Melody—or more frequently, harmony—and silence are the two fundamental states between which the forty-six minute long piece oscillates. The piece is largely a sequence of discrete chords or notes played individually or clustered together in packets of a few, separated by silences. Each chord or tone is allowed to linger and decay at its own rate. Some chords work together like progressions with more or less expected cadences, while others eschew any allusion to resolving, sounding instead like juxtaposed aggregates of tones, some of them combined into dissonances of varying degrees of pungency. At about four minutes in, an unexpected, recurring third element is introduced—a prolonged sine tone (or ebow?) that in its initial occurrence here lasts for nine minutes or so.
Because Melody, Silence is made up of a set of components to be arranged by the performer, the piece as played on this recording is a reflection not only of Alvear’s fine touch, but of his structural choices as well.
By Michael Eisenberg
This hasn’t left the smart phone for a good couple weeks, that’s how much I’m digging it! Having not heard Praxis in a while, upon hearing this one it all came back, and I don’t think much has changed over the years.
Lots of shredding by Buckethead, but actually lots of very melodic passages as well. I think the very fact that it isn’t a 100% shred-fest was the record’s greatest appeal to me. Oh it’s there, believe me, it’s there big time. But there is some really beautiful / tuneful guitar playing popping up all over the place too.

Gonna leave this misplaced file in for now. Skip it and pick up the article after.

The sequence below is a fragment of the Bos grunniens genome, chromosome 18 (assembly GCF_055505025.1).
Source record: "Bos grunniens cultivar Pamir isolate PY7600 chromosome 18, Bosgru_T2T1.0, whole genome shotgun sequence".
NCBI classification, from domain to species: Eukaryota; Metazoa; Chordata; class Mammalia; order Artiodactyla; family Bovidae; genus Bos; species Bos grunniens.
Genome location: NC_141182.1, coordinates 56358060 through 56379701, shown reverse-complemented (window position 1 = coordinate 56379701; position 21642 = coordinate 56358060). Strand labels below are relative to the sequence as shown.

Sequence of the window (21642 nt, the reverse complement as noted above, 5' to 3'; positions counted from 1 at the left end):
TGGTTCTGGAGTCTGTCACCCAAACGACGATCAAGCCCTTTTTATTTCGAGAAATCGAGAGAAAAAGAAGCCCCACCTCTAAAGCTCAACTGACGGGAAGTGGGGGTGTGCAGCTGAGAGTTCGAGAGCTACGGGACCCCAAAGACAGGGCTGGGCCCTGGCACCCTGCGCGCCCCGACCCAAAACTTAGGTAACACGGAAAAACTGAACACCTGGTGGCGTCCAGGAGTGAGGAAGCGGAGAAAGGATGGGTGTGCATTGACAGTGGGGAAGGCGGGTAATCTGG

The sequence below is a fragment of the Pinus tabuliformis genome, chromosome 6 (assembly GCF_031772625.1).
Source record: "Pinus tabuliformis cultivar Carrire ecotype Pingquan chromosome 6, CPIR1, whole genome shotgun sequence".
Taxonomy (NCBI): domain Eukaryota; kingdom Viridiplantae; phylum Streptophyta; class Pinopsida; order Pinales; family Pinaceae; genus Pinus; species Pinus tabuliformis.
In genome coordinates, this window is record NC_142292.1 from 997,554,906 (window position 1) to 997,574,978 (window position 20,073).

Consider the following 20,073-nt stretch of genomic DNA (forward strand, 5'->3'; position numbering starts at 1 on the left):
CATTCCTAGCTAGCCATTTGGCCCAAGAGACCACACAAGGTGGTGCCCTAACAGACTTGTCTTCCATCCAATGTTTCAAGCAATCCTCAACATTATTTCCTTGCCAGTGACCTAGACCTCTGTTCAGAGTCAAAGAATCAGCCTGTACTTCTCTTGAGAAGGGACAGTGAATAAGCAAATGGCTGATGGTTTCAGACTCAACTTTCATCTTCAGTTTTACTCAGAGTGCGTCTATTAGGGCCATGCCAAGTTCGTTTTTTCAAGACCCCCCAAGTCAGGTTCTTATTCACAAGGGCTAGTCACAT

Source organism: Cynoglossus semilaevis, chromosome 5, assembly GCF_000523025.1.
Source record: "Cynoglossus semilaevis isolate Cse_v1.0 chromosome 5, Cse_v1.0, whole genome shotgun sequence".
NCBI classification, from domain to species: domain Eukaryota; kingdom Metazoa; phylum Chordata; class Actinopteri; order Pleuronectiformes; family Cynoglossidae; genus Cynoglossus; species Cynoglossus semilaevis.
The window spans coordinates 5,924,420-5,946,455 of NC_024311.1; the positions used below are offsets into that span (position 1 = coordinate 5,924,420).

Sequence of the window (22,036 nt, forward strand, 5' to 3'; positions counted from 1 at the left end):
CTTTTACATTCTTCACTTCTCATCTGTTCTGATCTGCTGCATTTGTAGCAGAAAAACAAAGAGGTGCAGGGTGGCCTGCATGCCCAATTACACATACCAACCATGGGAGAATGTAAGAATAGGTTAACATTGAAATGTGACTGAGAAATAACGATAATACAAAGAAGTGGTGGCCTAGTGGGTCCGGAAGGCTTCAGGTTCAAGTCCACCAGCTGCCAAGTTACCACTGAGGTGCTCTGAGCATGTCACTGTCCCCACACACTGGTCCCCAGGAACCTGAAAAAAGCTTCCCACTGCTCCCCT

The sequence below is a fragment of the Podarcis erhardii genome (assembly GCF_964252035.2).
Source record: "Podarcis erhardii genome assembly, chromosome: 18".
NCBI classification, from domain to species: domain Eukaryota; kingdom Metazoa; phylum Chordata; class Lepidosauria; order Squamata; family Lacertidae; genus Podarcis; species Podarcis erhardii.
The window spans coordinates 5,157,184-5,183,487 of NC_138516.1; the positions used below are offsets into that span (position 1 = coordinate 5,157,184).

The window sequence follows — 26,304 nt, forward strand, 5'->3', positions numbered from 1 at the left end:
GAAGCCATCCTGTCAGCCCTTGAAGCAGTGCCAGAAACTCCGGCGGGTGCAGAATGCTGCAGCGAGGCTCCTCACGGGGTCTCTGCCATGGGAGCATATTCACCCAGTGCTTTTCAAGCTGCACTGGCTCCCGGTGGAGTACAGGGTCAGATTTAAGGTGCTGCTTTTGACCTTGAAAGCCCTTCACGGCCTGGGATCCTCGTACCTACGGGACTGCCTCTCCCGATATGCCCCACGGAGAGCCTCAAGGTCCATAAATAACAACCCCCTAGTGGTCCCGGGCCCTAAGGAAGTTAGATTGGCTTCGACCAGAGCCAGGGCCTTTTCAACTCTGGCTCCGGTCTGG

Of course there is the patented Laswell woofer ripping dub-ified bass lines but we are also getting a whole bunch of little audio easter eggs (that I guess can be attributed to BL) that made me smile…lots! What I’m talking about are some of the random studio fuckery bits that are dumped into this recording. Things you would probably miss if you weren’t listening carefully. I’m still hearing new things after several listenings and I think this aspect is very cool.
Zorn makes a few cameos squealing away on his sax and you also get Eye in there blubbering and blathering in some indecipherable tongue, but thats cool…it kind of adds a Naked City vibe a little. Mick Harris…I have no idea where he is but the drumming throughout is solid of course.
In the end…good stuff. If you are even a casual fan of any of these guys, this release comes highly rec’ed!
Mystery artist NYM´s Untitled contribution to Attenuation Circuit´s small-run artisan CDR series is pretty aptly characterized as Thomas Köner mixing Lustmord, though I might object that more of a tale is being told than the celebrated but stoic sound colorists would choose. It is a truly massive half hour, ataxic rather than glacial in movement, strife-riven, suns sputtering flares and collapsing into white dwarves in the place where the black stars hang (it is hard to disengage from the comparison once it´s been planted in your head). Dark ambient as unambiguous as a man´s ruin tattoo.
On Ghosts, trumpeter Craig Pedersen leads his quartet through 18 minutes of composed avant-jazz. Also featuring Linsey Wellman on sax, Joel Kerr on bass, and Eric Thibodeau on drums, the five tracks of this release are dense with ideas and texture. An immediate comparison can be made to Albert Ayler, though Pedersen captures more of Ayler’s spirit than sound.
The group alternates between discordant, horn-driven pieces and more introspective, antebellum efforts. But even on the quieter pieces, there is a subtle tension boiling beneath the surface that occasionally explodes into a free blow-out. With none of the tracks reaching five minutes, Pedersen and company force themselves to make a statement then walk away. Ghosts is a compelling statement, both haunting an energetic. Let’s hope that this quartet returns for more.